F1’s Kevin Magnussen: ‘I’m not here to make friends. It’s a race and that’s it’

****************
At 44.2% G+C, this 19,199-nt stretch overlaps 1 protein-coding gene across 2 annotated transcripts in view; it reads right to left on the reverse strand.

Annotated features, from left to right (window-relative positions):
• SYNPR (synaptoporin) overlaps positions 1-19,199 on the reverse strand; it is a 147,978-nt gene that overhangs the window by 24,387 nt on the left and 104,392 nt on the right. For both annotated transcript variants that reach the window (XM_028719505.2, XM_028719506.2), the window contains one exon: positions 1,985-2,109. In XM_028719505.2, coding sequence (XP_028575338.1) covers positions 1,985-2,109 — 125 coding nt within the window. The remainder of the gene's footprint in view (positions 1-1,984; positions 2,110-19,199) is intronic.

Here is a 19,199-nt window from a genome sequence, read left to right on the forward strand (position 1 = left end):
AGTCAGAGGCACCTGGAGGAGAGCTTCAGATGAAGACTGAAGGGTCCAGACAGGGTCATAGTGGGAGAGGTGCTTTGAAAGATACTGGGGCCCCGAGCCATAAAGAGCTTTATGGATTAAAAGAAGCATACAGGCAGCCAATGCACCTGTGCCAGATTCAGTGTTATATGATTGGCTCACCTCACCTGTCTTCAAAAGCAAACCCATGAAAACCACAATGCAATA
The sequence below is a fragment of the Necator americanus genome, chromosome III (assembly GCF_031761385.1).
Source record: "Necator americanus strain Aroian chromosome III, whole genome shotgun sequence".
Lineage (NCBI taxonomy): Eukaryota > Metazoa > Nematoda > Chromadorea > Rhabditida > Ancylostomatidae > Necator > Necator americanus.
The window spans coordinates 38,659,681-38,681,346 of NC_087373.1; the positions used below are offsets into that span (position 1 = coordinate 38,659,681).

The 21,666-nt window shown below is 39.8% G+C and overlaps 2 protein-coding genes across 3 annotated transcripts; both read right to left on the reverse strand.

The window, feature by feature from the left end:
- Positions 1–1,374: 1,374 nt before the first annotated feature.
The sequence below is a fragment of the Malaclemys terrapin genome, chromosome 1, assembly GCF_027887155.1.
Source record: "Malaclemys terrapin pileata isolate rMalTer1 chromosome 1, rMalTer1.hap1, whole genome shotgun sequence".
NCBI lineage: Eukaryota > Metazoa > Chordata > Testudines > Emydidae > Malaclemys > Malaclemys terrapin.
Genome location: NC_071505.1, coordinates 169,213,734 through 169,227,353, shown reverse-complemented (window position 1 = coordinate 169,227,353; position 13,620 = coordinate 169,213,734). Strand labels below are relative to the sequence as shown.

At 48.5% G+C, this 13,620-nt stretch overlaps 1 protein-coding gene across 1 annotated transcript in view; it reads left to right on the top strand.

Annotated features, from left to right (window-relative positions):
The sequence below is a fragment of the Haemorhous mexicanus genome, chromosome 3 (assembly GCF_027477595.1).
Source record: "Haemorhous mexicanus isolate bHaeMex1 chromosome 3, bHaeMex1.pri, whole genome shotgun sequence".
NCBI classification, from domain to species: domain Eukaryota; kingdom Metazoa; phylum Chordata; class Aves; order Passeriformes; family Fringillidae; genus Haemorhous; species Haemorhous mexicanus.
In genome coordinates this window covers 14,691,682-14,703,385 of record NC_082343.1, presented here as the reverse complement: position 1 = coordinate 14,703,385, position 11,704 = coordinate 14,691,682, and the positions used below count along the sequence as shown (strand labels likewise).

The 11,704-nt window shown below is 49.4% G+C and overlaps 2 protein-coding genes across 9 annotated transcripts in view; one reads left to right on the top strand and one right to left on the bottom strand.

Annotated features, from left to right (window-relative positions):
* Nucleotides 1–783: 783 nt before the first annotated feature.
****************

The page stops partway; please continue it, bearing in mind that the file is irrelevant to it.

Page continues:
first_img Lewis Hamilton: Sebastian Vettel would not want to be in the same team as me “I am not here to make friends,” he says. “I am not here to please anyone. I am here to get results. What he says doesn’t matter to me. I don’t care what he thinks. What matters to me is that I get the most out of myself and my racing.”Hülkenberg proved incapable of ignoring the issue and went on to call him a “wannabe Verstappen” and wryly added that having “hot-headed and sensitive” drivers was good for the show.Magnussen remains insistent he has no regrets and that there would be no apologies. “I don’t have to defend myself to him,” he says. “I really don’t have to. Its a race on track and that’s it. I don’t care about anything else.”Magnussen is no stranger to controversy. He has packed an awful lot into a what has been a deceptively short F1 career. Taken on as part of McLaren’s young driver programme, he made his debut for the team alongside Jenson Button in 2014. His second place in the opening race that year in Australia was the last podium the team scored. He was demoted to reserve driver the next season, when Fernando Alonso returned to the team, and was released at the end of 2015. One season with Renault followed before he joined Haas this year. They have just confirmed he will be driving for them next year – the first time he will have concluded two racing seasons in a row for the same team. Support The Guardian Eyes down for the run-in as F1’s season reconvenes at Spa interviews Read more Share on WhatsApp Since you’re here… He has, he insists, made the most of every opportunity he has been given. “F1 has been my dream since I was a kid,” he says. “I am here. That feeling of having achieved that and a step in my life’s dream of winning the championship – there is no way I wouldn’t work extremely hard – I put the time in. I feel like Haas is a much better fit for me, it is less political and there is room for me to be me.”With F1 resuming with the Belgian Grand Prix on Sunday after the sport’s summer break, he currently trails his team-mate Romain Grosjean by seven points and has a best finish of seventh. But now Magnussen has a solid season behind him, it is a position he expects to improve upon as the team attempt to secure seventh place in the constructors’ championship. His goal remains a seat at one of the top teams for a tilt at the title, a target he believes is still achievable by proving himself at Haas but not, he insists, at the cost of his fiercely independent character. “I say what I think,” he concludes. “I will not change myself or my opinions for anyone.” Kevin Magnussen cannot help but smile when reminded of his riposte to Nico Hülkenberg after the pair had clashed at the Hungarian Grand Prix. Magnussen discarded years of careful media training with his childishly gleeful retort of “suck my balls” when Hülkenberg berated him for his driving. Magnussen is unrepentant but the grin swiftly disappears, to be replaced with a look of cold conviction. Although his flippancy hit the headlines the young driver is more concerned with emphasising just how seriously he takes his role in Formula One.The 24-year-old had squeezed Hülkenberg wide in Budapest and was given a five-second penalty for doing so. Hülkenberg was still fuming about the incident after the race and interrupted an interview Magnussen was conducting to accuse him of being “the most unsporting driver”. Magnussen’s reply was impudent but he is unafraid of a fight, a character trait reflected on and off the track. It has given the Dane a level of confidence and allowed him to relax and race freely; he is finally under no pressure to earn his place. As Hülkenberg discovered, it has not, however, made Magnussen any less tenacious. “I don’t see myself as a tough person off the track, I see myself as friendly, open and calm,” he says. “But on track I do my best and I don’t give anything away. I try to push the limits. Maybe I am uncompromising on track. The stewards judge whether I’m fair or not, it is my job to extract the most from the rules and circumstances. I admit sometimes I go over the limit but sometimes I don’t and I get results. You need to be pushing the limits and I am not going to change that.”That he pushes on the track has been clear enough but his mindset off it has been called into question. That second for McLaren remains his best result and his work ethic was questioned by a senior figure within the team. The single season with Renault ended with recriminations after the managing director, Cyril Abiteboul, said he lacked discipline and commitment.Indeed, the claims were still doing the rounds this season, so much so that Magnussen’s current team principal, Guenther Steiner, backed his driver publicly last week, saying he had “never seen that he’s lacking effort or anything”. Sources within the team back up Steiner’s opinion, believing Magnussen is working hard and well because he is finally genuinely comfortable with the set-up at the American squad. He denies that he has ever shown a lack of focus. “When I was there McLaren was not a healthy place to be for a young driver,” he says. “McLaren at that time was a giant on the way down, people were panicking and under huge pressure and it was a very, very tense environment. To come in as a young guy with no experience and try to find your feet in F1, that was not the right environment to be in.” Motor sport Topics Formula One 2017 Share on Pinterest When I was there McLaren was not a healthy place to be for a young driver Share on LinkedIn Share on Facebook Read more Share on Twitter … we have a small favour to ask. More people, like you, are reading and supporting the Guardian’s independent, investigative journalism than ever before. And unlike many news organisations, we made the choice to keep our reporting open for all, regardless of where they live or what they can afford to pay.The Guardian will engage with the most critical issues of our time – from the escalating climate catastrophe to widespread inequality to the influence of big tech on our lives. At a time when factual information is a necessity, we believe that each of us, around the world, deserves access to accurate reporting with integrity at its heart.Our editorial independence means we set our own agenda and voice our own opinions. Guardian journalism is free from commercial and political bias and not influenced by billionaire owners or shareholders. This means we can give a voice to those less heard, explore where others turn away, and rigorously challenge those in power.We hope you will consider supporting us today. We need your support to keep delivering quality journalism that’s open and independent. Every reader contribution, however big or small, is so valuable. Support The Guardian from as little as $1 – and it only takes a minute. Thank you. Reuse this content Share via Email Formula One Share on Messengerlast_img